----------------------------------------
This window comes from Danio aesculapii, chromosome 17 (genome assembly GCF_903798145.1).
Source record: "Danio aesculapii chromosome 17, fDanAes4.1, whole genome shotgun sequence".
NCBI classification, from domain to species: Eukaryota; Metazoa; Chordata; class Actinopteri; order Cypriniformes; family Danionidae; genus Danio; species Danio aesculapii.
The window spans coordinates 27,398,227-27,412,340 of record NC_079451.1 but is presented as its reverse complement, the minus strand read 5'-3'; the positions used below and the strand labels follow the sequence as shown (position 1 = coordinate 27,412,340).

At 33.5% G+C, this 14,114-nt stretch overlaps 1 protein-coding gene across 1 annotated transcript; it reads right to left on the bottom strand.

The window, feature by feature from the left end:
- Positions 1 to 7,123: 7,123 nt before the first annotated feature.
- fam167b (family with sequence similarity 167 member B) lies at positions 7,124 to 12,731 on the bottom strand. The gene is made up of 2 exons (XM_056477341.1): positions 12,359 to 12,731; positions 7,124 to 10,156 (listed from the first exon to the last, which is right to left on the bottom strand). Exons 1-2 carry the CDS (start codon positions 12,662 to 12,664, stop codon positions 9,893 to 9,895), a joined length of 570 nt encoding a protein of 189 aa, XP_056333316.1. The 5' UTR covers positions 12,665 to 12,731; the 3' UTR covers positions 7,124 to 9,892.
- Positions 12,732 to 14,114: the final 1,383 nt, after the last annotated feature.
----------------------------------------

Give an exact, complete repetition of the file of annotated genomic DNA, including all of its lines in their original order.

This window comes from Danio aesculapii, chromosome 17 (genome assembly GCF_903798145.1).
Source record: "Danio aesculapii chromosome 17, fDanAes4.1, whole genome shotgun sequence".
NCBI classification, from domain to species: Eukaryota; Metazoa; Chordata; class Actinopteri; order Cypriniformes; family Danionidae; genus Danio; species Danio aesculapii.
The window spans coordinates 27,398,227-27,412,340 of record NC_079451.1 but is presented as its reverse complement, the minus strand read 5'-3'; the positions used below and the strand labels follow the sequence as shown (position 1 = coordinate 27,412,340).

At 33.5% G+C, this 14,114-nt stretch overlaps 1 protein-coding gene across 1 annotated transcript; it reads right to left on the bottom strand.

The window, feature by feature from the left end:
- Positions 1 to 7,123: 7,123 nt before the first annotated feature.
- fam167b (family with sequence similarity 167 member B) lies at positions 7,124 to 12,731 on the bottom strand. The gene is made up of 2 exons (XM_056477341.1): positions 12,359 to 12,731; positions 7,124 to 10,156 (listed from the first exon to the last, which is right to left on the bottom strand). Exons 1-2 carry the CDS (start codon positions 12,662 to 12,664, stop codon positions 9,893 to 9,895), a joined length of 570 nt encoding a protein of 189 aa, XP_056333316.1. The 5' UTR covers positions 12,665 to 12,731; the 3' UTR covers positions 7,124 to 9,892.
- Positions 12,732 to 14,114: the final 1,383 nt, after the last annotated feature.